"What we are seeing is unprecedented, so if the supervisor of elections needs our help, we will help," County Mayor Ilene Lieberman said. "It's a week to the election, and voting is a basic right in our country."

Most of it, anyway.

All peeved in Pa.

Republican talk about vote fraud and Democratic talk about voter intimidation have become the targets of an urban war being fought nationwide between the election organizations of Democratic challenger John Kerry and Bush. Each side has used suspicion of the other's motives to energize its supporters and get them out to vote Nov. 2.

Political historian Michael Young, a retired professor at Pennsylvania State University-Harrisburg, said there was precedent for each side to worry.

"Republicans have frequently -- almost chronically -- engaged in what I think can fairly be called voter-intimidation tactics in order to hold down the Democratic vote," he said. "On the other hand, the Democrats have been chronic cheats in being able to vote the cemeteries."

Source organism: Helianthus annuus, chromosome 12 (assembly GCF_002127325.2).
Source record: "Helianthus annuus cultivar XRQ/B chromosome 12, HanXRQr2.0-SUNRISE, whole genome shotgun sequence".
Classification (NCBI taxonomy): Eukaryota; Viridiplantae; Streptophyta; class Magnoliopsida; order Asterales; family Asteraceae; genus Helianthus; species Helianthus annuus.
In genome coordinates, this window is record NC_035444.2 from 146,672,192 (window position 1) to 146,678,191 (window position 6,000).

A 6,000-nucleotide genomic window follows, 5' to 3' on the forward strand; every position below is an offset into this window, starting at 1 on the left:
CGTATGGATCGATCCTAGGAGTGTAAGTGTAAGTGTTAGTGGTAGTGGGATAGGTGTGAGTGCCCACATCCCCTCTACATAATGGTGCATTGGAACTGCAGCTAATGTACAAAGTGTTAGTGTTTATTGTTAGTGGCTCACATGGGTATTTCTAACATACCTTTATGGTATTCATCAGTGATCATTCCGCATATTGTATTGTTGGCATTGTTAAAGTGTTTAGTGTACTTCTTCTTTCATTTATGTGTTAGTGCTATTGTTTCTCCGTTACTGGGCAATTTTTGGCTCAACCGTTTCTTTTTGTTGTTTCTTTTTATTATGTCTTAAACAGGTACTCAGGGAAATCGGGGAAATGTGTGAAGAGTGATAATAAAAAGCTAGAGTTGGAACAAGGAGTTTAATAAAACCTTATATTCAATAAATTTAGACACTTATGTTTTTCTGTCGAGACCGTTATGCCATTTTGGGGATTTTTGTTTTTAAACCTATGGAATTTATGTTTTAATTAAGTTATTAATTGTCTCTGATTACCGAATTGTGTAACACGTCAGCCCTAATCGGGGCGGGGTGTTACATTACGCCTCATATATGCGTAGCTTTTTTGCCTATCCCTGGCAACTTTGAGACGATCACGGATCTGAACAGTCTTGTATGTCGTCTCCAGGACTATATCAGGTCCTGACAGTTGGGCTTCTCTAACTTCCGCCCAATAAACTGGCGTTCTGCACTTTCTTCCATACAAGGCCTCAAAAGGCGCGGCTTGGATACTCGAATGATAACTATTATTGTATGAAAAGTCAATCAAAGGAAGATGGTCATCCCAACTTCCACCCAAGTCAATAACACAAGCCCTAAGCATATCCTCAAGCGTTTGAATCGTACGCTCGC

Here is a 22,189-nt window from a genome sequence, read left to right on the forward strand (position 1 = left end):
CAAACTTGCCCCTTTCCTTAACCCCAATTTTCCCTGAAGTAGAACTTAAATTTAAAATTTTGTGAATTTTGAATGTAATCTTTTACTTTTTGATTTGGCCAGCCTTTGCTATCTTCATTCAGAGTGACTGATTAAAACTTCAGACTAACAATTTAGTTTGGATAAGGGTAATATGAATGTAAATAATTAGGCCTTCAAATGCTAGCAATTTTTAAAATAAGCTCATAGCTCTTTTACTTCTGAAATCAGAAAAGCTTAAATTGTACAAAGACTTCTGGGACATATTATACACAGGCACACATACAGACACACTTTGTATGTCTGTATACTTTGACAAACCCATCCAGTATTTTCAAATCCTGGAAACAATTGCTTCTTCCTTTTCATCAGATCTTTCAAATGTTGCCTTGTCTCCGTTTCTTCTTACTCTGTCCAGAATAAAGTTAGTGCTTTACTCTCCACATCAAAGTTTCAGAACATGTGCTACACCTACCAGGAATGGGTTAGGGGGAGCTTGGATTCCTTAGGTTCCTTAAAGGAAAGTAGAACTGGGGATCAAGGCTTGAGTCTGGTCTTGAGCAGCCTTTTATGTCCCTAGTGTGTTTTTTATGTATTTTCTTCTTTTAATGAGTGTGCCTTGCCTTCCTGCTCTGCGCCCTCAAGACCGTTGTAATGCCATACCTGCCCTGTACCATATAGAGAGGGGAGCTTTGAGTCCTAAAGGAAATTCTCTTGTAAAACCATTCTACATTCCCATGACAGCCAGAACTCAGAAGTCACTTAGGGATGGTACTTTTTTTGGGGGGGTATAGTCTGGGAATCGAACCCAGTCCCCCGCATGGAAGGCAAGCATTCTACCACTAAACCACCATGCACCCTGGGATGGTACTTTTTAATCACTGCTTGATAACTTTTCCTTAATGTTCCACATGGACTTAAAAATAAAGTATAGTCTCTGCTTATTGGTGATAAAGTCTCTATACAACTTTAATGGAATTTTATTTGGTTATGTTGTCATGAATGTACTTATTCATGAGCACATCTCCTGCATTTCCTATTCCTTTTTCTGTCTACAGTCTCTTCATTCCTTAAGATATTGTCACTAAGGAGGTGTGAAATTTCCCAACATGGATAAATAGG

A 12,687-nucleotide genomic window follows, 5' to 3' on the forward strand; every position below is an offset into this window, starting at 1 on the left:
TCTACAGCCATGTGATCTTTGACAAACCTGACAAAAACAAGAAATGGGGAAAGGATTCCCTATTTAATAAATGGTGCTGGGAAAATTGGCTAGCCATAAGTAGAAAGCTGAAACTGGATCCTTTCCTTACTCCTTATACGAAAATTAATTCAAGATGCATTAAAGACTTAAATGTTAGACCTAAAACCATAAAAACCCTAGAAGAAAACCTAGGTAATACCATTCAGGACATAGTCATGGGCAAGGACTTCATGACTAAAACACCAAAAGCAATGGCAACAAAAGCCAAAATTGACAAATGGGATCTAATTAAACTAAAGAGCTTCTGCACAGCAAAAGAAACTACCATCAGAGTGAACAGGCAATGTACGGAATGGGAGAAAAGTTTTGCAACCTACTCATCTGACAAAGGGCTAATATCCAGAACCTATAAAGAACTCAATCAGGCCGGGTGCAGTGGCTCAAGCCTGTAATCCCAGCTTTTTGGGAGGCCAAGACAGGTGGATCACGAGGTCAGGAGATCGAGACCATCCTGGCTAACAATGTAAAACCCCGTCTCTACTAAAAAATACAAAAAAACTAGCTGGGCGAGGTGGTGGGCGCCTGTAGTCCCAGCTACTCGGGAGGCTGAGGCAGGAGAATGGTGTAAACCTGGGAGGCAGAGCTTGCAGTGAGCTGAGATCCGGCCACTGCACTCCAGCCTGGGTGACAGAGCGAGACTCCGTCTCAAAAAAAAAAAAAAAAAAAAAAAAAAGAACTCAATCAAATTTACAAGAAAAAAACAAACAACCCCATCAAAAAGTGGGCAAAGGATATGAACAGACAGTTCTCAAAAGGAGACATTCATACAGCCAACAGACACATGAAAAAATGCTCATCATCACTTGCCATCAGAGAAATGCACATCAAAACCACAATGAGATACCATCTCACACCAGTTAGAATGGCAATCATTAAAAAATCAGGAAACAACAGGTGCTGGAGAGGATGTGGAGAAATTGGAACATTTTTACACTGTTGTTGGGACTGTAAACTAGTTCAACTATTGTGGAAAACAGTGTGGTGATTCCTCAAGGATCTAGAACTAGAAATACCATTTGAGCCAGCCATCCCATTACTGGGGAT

Both sides, of course, have legions of lawyers standing by, eager, as always, to rush perceived wrongs into the nearest courtroom. Please -- do your part for a decisive result Tuesday.

Posted by tbrown at 01:54 PM


Washington is not a swing state

I still see it described that way in some electoral-vote counts. It isn't. That became clear when the Bush campaign cut its advertising campaign here.

Kerry will get at least 52 percent of the vote in Washington, Nader maybe 1.5 and Bush somewhere around 47. And I think I'm being conservative, based on what we know today (I never discount the possibility of a final October Surprise).

Posted by tbrown at 01:42 PM


Who knew?
About a third of the undecided have not really been paying attention. -- Terry Madonna, director of the Pennsylvania poll at Frankly & Marshall University in Lancaster, Pa.
Posted by tbrown at 01:41 PM


Correction of the day

From The Wall Street Journal:

News Corp.'s Fox News was incorrectly described in a page-one article Monday as being sympathetic to the Bush cause.

Really. It's impossible to make this stuff up.

Here's the offending paragraph from the original story:

Mr. Bush believes the key to victory lies in his party's conservative core. He gave a rare interview over the weekend to Fox News, a network sympathetic to the Bush cause and popular with Republicans. Among other things, Mr. Bush voiced doubts about whether the country can be fully protected from future terror attacks. "Whether or not we can be ever fully safe is up -- you know, up in the air," he said

Oh, I get it Fox is popular with Republicans because it's "fair and balanced."

Posted by tbrown at 01:40 PM